The law of agency can be a crucial component of any business. Agency is also important when hiring independent contractors, in construction contracts, overseeing of employees, or completing small things around the home or on private property. An agent can be anyone that is hired to do work to benefit a principal. A principal of course, is the party that hired the agent to do work for them. Principal-agent relationship is formed when you have, assent, benefit, and control.
- The purpose of the relationship must be to benefit the principal in someway. Usually the agent is also benefited through reasonable compensation, but the main goal of the relationship must be to benefit the principal.
- For a relationship to truly exist the principal must have control over the agent. The control the principal must exercise can be slight, but it must exist.
There generally must be some type of authority that the agent principal relationship is relied upon. There are three types of agency that are most common.
Types of agency
- Actual Express Agency
- Actual Implied Agency
- Apparent Agency
Actual Express Agency:
- Actual express agency tends to arise from express communication between the agent and the principal where the principal gives the agent express authority to do something. This can usually occur in contract or through actual commands directly to the agent.
Actual Implied Agency:
- Actual implied agency arises, as a result of the authority an agent believes they have as a result of their prior interactions with the principal. For instance, if the principal before has allowed the agent to communicate with vendors, than the principal likely believes they have the authority to continue to do so.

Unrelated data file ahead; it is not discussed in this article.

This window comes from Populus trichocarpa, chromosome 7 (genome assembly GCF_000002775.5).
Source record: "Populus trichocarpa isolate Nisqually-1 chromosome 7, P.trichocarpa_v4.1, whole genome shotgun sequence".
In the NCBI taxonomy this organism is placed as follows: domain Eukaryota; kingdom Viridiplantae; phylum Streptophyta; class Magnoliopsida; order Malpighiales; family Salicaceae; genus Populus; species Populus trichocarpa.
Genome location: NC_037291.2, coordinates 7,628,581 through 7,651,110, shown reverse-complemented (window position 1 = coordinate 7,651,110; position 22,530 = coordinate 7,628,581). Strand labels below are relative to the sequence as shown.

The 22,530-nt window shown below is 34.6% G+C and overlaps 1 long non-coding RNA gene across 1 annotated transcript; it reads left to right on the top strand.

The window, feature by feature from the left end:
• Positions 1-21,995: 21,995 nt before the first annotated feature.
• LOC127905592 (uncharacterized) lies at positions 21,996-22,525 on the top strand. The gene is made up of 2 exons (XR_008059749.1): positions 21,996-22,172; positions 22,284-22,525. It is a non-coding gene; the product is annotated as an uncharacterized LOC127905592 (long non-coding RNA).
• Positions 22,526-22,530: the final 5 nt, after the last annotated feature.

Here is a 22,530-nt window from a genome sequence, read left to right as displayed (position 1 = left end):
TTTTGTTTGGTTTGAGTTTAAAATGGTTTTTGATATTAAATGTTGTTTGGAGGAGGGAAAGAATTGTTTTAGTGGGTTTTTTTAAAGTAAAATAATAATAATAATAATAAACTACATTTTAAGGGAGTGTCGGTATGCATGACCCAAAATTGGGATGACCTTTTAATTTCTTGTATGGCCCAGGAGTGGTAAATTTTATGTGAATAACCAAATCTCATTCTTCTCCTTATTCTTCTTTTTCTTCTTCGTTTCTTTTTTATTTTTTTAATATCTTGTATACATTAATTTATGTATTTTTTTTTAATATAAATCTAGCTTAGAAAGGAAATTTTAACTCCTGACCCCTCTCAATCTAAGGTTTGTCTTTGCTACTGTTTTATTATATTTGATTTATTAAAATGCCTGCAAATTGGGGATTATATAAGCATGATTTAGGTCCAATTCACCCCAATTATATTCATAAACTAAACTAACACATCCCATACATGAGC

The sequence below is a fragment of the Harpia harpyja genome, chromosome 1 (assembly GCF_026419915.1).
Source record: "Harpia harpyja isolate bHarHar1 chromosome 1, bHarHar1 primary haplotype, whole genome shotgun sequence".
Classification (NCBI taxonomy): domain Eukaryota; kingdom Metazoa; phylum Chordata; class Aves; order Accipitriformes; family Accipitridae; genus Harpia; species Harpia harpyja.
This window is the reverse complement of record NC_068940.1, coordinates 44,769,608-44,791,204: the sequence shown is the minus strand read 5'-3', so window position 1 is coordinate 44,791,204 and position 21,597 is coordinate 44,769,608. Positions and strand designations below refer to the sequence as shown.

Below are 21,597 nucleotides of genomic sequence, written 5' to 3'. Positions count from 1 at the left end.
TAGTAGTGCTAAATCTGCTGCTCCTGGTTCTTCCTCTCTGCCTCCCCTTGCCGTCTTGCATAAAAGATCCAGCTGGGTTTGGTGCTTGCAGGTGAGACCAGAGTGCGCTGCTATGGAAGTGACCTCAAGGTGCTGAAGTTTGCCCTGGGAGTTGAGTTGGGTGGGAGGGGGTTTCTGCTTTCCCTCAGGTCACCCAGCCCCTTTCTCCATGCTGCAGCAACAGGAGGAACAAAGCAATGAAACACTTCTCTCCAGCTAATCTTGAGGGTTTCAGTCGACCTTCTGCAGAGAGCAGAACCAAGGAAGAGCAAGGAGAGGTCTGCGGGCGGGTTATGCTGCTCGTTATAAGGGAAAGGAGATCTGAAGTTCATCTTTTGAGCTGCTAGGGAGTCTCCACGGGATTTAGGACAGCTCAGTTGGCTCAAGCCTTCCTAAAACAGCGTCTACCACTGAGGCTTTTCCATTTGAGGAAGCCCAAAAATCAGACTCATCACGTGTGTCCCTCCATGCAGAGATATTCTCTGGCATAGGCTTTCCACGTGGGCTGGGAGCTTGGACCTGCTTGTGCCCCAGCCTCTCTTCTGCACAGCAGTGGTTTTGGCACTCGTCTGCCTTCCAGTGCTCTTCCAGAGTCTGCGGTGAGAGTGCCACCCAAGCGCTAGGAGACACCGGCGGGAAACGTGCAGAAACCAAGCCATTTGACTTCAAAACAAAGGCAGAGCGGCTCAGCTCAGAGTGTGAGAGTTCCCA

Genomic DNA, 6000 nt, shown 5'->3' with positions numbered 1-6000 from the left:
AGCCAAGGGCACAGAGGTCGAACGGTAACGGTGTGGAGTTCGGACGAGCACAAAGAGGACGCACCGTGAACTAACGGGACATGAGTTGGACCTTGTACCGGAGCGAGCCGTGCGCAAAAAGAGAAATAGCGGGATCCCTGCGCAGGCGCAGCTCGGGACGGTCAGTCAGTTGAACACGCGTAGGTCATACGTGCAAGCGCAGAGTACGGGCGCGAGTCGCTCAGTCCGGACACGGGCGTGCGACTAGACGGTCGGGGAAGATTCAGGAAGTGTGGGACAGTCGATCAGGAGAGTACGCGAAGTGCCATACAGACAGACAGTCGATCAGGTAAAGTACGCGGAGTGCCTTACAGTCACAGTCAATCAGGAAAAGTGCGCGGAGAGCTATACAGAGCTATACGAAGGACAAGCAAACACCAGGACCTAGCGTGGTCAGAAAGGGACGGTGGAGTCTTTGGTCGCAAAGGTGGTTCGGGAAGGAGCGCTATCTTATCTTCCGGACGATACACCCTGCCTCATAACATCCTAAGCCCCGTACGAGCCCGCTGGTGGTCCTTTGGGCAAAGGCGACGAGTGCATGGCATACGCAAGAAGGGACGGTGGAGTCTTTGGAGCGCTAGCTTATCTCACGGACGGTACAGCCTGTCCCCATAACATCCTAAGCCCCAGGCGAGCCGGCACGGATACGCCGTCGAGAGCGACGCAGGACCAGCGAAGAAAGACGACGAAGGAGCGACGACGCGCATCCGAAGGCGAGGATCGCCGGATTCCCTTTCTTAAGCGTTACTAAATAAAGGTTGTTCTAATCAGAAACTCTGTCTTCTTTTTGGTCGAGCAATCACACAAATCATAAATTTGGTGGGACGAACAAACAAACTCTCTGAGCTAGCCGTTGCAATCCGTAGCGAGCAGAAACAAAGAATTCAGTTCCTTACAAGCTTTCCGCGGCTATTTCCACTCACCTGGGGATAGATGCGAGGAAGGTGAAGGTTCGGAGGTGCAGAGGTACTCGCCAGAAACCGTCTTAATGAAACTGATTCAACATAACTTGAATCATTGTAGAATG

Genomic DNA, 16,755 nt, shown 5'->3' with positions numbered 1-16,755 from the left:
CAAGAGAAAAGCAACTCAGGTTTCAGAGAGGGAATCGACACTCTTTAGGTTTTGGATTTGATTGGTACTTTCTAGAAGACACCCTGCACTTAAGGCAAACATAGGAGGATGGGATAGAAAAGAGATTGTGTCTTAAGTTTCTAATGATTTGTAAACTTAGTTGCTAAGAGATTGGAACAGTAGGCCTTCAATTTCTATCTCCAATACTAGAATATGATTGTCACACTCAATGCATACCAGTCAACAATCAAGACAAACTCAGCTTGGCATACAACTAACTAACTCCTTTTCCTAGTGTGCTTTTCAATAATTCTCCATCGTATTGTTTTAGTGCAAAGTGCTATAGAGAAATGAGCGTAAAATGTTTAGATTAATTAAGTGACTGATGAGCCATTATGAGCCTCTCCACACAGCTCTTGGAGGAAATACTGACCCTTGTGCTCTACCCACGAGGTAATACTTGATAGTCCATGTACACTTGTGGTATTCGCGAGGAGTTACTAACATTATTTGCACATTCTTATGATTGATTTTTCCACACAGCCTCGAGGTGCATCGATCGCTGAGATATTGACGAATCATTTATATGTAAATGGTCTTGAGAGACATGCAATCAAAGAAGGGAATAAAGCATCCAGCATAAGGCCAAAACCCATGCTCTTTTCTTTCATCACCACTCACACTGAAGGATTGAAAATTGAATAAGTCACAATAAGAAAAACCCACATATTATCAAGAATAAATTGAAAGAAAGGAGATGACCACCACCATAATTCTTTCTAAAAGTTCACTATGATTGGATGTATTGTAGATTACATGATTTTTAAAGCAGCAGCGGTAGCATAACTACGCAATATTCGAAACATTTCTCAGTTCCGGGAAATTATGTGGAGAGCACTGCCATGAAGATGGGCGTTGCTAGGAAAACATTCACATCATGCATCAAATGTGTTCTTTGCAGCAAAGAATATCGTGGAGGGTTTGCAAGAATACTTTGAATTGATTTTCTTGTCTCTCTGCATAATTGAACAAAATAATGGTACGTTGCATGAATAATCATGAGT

- Apparent Agency occurs when a third-party reasonably believes that an agent has the power to bind their principal. Even if the agent technically does not have the power to act in the principal’s stead or to make decisions on their behalf, if a third-party believes they have such authority than the principal will be bound.
Vicarious liability is based on the theory of respondeat superior, where an employer will be held liable for any tortious activities or negligence that their agent/employee is involved in while in the scope of their employment. So if the employee gets into any trouble when they are working for the principal/employer the principal/employer will be held responsible. However, if the agent was not acting in the scope of their employment, than the employer will not be liable. For instance if a UPS driver went to stop at a supermarket on their way to work to get donuts for other drivers in his UPS truck this likely would be considered a detour and if the UPS driver got into an accident UPS would be liable. However, if the UPS driver decided he wanted to drive across the state in his UPS car in order to pick up a laptop he just bought for personal use off of Craigslist and gets into an accident, this would be considered a frolic and he would be personally liable, and the employer would not be. An employer is also not generally liable for any torts committed by their employee unless the activity is associated with the business such as being a bouncer.
Independent contractors are generally not considered to be agents. In order for an independent contractor to be considered an agent of a principal there must be some commingling of duties, some exertion of control over the independent contractors, perhaps some sharing of employees, or there must be an inherently dangerous activity that the relationship is involved in. Such as the transportation of toxic materials.